8 thoughts on “G13 – O’Sullivan

  1. I was wondering, how exactly you would plan to go about determining which specific metal ion is responsible for binding?

    1. Hi! I actually did some research and there is a metal-binding site validation tool called CheckMyMetal (CMM) that analyzes any metal binding site in a macromolecule and can tell you the metal ion that is bound. It can also show any irregularities or incorrect metal assignments which is pretty cool! So, I would probably run the metallophosphoesterase through this program to see which metal ion is bound.

  2. Nice job! This sounds like very important work. Could you describe how these findings could be applied in terms of how the phages might be used based on degree of conservation?

    1. Hi! Thank you! I think that confidently determining conservation of these proteins will allow us to prove they share a similar function and therefore get a better idea of their role in a phage genome. The better we understand these phages, the more confidently we can annotate them and hopefully apply them to phage therapy (to combat antibiotic-resistant illnesses).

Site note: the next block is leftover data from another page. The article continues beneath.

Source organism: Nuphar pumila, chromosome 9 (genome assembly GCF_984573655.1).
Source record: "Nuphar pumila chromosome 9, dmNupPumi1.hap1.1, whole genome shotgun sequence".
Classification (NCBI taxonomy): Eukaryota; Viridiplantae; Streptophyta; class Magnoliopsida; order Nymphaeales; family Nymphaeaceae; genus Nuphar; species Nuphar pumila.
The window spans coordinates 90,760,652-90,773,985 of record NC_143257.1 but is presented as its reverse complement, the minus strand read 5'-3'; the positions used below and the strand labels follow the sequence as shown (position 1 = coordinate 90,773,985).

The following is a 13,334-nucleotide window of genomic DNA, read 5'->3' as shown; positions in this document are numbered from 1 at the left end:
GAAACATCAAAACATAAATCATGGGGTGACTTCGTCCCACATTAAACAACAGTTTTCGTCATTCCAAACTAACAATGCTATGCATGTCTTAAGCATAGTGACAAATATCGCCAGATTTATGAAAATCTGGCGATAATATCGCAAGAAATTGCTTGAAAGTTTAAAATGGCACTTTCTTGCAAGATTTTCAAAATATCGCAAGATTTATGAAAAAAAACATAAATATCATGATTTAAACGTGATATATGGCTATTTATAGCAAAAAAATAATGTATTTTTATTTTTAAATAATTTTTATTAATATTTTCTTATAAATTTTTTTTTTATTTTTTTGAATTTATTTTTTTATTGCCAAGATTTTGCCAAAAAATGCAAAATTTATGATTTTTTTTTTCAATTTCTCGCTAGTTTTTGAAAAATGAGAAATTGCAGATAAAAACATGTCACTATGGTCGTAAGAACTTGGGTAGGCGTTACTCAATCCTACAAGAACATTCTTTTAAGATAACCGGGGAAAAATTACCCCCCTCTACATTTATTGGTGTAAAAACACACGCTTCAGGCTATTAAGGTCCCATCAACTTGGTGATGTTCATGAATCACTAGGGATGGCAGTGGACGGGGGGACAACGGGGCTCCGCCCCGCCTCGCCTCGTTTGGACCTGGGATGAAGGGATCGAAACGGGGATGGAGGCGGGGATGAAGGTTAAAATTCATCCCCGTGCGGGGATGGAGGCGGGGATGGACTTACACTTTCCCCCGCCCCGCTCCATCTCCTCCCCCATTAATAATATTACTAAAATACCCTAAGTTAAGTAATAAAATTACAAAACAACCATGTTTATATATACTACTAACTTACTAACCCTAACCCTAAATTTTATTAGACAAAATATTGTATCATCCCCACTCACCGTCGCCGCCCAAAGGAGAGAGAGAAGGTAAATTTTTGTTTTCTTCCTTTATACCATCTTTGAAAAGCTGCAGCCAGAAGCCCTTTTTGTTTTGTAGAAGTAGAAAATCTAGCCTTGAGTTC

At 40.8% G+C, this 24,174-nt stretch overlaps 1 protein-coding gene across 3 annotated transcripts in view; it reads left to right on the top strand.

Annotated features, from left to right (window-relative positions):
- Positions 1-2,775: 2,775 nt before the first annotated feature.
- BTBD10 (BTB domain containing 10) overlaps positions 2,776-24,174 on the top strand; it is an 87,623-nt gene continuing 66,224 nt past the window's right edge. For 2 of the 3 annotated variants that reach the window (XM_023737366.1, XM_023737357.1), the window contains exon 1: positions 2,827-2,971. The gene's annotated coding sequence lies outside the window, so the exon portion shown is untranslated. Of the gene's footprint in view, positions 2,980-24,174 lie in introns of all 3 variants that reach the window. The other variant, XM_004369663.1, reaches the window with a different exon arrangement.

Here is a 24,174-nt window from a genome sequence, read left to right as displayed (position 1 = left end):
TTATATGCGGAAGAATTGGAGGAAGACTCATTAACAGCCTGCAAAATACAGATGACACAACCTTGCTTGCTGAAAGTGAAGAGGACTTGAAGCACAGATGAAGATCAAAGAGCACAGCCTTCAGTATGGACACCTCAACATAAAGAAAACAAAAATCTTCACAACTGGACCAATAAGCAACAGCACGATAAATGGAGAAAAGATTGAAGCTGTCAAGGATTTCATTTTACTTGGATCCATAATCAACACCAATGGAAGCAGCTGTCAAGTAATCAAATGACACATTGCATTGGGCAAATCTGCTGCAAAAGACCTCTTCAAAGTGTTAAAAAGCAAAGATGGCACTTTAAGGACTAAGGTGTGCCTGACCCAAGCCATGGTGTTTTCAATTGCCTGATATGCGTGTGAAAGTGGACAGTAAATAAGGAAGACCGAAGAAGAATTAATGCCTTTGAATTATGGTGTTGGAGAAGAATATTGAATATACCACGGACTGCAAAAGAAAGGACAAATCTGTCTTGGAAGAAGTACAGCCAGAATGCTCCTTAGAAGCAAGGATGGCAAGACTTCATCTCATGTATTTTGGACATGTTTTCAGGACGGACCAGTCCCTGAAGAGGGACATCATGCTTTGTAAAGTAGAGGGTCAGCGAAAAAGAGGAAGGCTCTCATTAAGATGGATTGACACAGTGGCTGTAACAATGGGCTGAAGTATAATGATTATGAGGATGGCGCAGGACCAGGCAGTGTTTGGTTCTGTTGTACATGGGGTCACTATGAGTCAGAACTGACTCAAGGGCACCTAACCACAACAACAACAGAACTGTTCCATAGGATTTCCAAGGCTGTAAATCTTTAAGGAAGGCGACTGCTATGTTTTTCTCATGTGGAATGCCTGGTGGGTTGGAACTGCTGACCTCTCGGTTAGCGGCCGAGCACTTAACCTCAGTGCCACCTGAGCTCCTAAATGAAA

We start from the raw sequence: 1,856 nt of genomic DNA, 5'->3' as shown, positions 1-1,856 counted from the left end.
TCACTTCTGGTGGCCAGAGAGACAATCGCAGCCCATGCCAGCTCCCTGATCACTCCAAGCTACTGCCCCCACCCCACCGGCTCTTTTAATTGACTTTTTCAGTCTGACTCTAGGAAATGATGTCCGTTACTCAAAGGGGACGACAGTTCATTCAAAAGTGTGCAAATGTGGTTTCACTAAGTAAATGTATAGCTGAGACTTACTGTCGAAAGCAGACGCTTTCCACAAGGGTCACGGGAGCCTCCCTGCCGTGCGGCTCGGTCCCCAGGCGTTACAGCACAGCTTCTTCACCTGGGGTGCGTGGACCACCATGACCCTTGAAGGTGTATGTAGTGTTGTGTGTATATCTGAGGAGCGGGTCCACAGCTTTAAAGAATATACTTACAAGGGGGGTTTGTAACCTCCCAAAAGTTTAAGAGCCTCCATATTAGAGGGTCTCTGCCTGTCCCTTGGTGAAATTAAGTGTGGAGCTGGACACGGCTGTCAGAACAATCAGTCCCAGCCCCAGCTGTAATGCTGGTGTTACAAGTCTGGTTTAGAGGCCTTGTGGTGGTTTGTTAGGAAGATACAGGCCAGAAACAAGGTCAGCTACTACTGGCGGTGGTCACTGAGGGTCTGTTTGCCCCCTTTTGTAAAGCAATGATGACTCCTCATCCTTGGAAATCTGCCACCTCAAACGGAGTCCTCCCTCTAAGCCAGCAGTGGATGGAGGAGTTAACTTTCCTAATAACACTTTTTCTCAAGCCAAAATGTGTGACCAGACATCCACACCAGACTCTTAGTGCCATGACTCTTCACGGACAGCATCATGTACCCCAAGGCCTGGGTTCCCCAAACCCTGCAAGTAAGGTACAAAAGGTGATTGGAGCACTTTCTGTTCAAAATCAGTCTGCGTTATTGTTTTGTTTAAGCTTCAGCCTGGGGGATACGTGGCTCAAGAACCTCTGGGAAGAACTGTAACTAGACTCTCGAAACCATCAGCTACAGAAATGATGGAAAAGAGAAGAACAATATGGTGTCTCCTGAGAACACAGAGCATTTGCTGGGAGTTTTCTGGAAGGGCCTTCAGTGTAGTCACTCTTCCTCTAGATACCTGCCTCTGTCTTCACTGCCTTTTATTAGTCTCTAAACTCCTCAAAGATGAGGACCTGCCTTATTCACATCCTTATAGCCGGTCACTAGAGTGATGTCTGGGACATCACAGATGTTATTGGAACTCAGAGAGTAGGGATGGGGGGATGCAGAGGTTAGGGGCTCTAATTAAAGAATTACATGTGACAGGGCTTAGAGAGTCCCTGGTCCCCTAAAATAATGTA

3. Great presentation! What specific research could you do to perform your future direction of identifying which which specific cellular process this region
    is responsible for?

    1. Hi! I would run it through a program (called CheckMyMetal) to determine the metal ion that is bound to this specific metallophosphoesterase. From there, I can narrow down the process that the Helix-turn-Helix DNA Binding Domain Protein and metallophosphoesterase work together in because different metal ions contribute to different processes. I couldn’t tell you off the top of my head which metal ions contribute to which process, however, further research would definitely allow me to do so.

  4. Great presentation and poster! Can you comment on specific substrates that this metallophosphoesterase might bind? How does it compare to nucleases and phosphatases?

    1. Hi! Thank you for listening! The metallophosphoesterase could bind ions like manganese, magnesium, iron, cobalt, zinc, nickel, etc. The bound ion is essentially determines which process this metallophosphoesterase could play a role in. Honestly, I would say it functions very similarly to a phosphatase (due to their interactions with phosphate groups), there are even certain types of phosphatases that are thought to have evolved from the metallophosphoesterase superfamily. As far as nucleases go, I would say they are less similar because nucleases specifically deal with nucleic acids whereas metallophosphoesterases interact with phosphate groups in order to achieve their goal.

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